March 23, 2012 at 3:31 pm #

    but, TRON, I think you are a tease. :) You just can’t resist coming onto a blog operated by a Ron Paul supporter and not saying such silly things to people who have an entirely different perspective.

    I have to say that your teasing is good for a laugh. :)

  15. Kelly W.
    March 23, 2012 at 9:52 pm #

    @ corridor,

    Wow, the site I found the link to the video on, said the film had been posted numerous times on YouTube, but removed within minutes every time. It said that there was no guarantee that it could stay posted on vimeo, either, so I downloaded it and saved it to my hard drive. Glad I did now! I believe we have committed genocide on the upcoming generation of innocent Iraqis through the use of depleted uranium and white phosphorus. Many innocent lives destroyed by our wicked military machine which Satan finances and buys with gold and silver to reign with blood and horror on this earth.

  16. John
    March 24, 2012 at 3:41 pm #

    The typical liberal is pro-choice and anti-death-penalty (kill the innocent and save the guilty), so the universal constant is hypocrisy.

  17. jimz
    March 24, 2012 at 6:24 pm #

    John,
    The god of the bible must be hypocritical in some instances. Cain is protected by god in Gen. 4:15 against anyone taking revenge on him. (saving the guilty) The death of the firstborn in the plagues of egypt probably would have involved some children less than eight years old. If the event actually took place. (killing the innocent)I am sure there are other examples.

  18. outside the corridor
    March 25, 2012 at 9:45 am #

    Jimz, I take literally Joseph Smith’s statement about the bible not always being translated correctly. It is not only LDS Christians who doubt much of the violence that is attributed to “Jehovah” in the Old Testament being done by God–

    I believe there are times when God takes innocent people out of horrific cultures for their own protection, but . . .

    I think there is a lot of mistranslation. I don’t want to get too controversial, but, ironic as it is that Catholic priests (not Jesuits, just regular priests from Ireland) would speak up about this, quite a few Catholic scholars and priests believe the Old Testament was “re-written” by the ‘victors’ to justify their atrocities.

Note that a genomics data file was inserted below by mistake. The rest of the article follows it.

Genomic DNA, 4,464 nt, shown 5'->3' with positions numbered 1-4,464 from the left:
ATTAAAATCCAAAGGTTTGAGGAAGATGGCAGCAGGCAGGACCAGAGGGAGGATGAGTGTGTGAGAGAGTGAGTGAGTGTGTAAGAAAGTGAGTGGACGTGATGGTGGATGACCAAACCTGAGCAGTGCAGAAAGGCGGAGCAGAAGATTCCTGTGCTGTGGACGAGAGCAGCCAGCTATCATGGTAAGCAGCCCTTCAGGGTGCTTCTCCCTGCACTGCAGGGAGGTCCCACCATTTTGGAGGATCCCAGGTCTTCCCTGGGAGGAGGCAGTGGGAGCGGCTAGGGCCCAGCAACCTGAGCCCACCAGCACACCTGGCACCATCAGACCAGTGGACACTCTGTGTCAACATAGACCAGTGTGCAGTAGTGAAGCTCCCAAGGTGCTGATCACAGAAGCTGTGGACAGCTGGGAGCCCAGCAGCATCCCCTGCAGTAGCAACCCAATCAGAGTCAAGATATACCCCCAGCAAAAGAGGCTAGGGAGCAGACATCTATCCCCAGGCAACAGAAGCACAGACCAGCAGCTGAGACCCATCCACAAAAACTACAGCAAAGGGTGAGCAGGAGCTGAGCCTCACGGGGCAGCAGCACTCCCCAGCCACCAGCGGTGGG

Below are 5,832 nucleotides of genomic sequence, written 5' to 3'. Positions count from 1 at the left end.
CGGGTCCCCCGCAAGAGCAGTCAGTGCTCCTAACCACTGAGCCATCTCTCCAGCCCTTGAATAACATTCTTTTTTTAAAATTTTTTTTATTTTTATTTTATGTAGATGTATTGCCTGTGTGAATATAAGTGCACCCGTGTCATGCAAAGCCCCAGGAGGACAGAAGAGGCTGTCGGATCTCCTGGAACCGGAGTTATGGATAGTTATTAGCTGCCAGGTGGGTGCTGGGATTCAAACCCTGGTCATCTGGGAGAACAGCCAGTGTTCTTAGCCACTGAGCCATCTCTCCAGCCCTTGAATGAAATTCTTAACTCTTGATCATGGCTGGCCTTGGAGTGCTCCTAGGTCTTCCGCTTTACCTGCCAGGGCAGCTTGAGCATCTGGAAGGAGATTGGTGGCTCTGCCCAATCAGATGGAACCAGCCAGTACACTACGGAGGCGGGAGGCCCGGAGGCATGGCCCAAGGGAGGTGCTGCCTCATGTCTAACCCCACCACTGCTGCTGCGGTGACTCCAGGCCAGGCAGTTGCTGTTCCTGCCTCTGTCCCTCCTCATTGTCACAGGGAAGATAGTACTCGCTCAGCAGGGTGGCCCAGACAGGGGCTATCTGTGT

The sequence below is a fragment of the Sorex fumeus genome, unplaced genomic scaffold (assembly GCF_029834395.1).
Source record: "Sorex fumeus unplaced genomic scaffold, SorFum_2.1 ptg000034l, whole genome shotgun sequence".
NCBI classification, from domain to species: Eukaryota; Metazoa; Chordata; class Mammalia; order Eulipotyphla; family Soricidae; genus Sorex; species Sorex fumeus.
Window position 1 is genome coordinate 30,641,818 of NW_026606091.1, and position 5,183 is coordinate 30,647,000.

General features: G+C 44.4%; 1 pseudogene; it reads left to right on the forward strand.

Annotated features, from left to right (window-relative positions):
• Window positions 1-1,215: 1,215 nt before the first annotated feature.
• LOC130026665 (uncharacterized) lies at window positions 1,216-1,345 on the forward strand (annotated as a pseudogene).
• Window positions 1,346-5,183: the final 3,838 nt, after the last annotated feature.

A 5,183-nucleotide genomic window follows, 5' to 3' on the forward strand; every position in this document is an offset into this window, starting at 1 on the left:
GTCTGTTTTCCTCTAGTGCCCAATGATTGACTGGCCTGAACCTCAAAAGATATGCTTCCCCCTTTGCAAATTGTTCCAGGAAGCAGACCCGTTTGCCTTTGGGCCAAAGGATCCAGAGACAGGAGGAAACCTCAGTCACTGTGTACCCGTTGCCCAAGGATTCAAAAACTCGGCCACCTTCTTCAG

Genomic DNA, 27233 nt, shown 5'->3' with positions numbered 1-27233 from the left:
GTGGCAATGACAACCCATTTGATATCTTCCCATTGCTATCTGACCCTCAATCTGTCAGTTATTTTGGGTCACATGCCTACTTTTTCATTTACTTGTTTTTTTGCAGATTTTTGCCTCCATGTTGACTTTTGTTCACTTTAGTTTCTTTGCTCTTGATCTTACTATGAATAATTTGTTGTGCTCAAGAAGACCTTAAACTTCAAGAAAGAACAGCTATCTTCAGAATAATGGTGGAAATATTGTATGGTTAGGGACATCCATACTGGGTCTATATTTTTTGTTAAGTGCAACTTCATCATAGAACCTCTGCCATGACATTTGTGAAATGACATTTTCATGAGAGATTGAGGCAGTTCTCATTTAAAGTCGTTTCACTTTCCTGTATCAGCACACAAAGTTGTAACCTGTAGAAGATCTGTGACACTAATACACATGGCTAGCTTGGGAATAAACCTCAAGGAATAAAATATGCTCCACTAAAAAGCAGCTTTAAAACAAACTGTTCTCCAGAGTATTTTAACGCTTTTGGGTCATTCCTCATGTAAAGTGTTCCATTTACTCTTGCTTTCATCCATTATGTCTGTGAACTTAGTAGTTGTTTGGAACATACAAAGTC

Which is why some of the O.T. must be taken ‘with a grain of salt’–

    if it is accurate, then I can certainly understand why you (I read this on an earlier post) would question the pro-life stance of Christianity–

  19. jimz
    March 25, 2012 at 4:23 pm #

    OTC,
    Certainly translations can tilt an understanding one way or another, or place emphasis on certain things and not other things. That is something a little bit different from saying that there corruption so bad that people can’t determine that there was ano error. In general skeptics come to that conclusion, not people of faith.

    However, I somehow believe that most of the violence in the bible is an accurate depiction. The corner stone of the christian faith is incredibly violent. God requiring the spilling of human blood to satisfy his demands for sin, thats a difficult one to get around by translation.

    Ironically one could use the O.T. to question that. As I understand it only clean animals were offered as sacrifice. Humans don’t meet that requirement as being either an animal or ‘clean’ as defined in the O.T. However, that still leaves a question of animal sacrifices.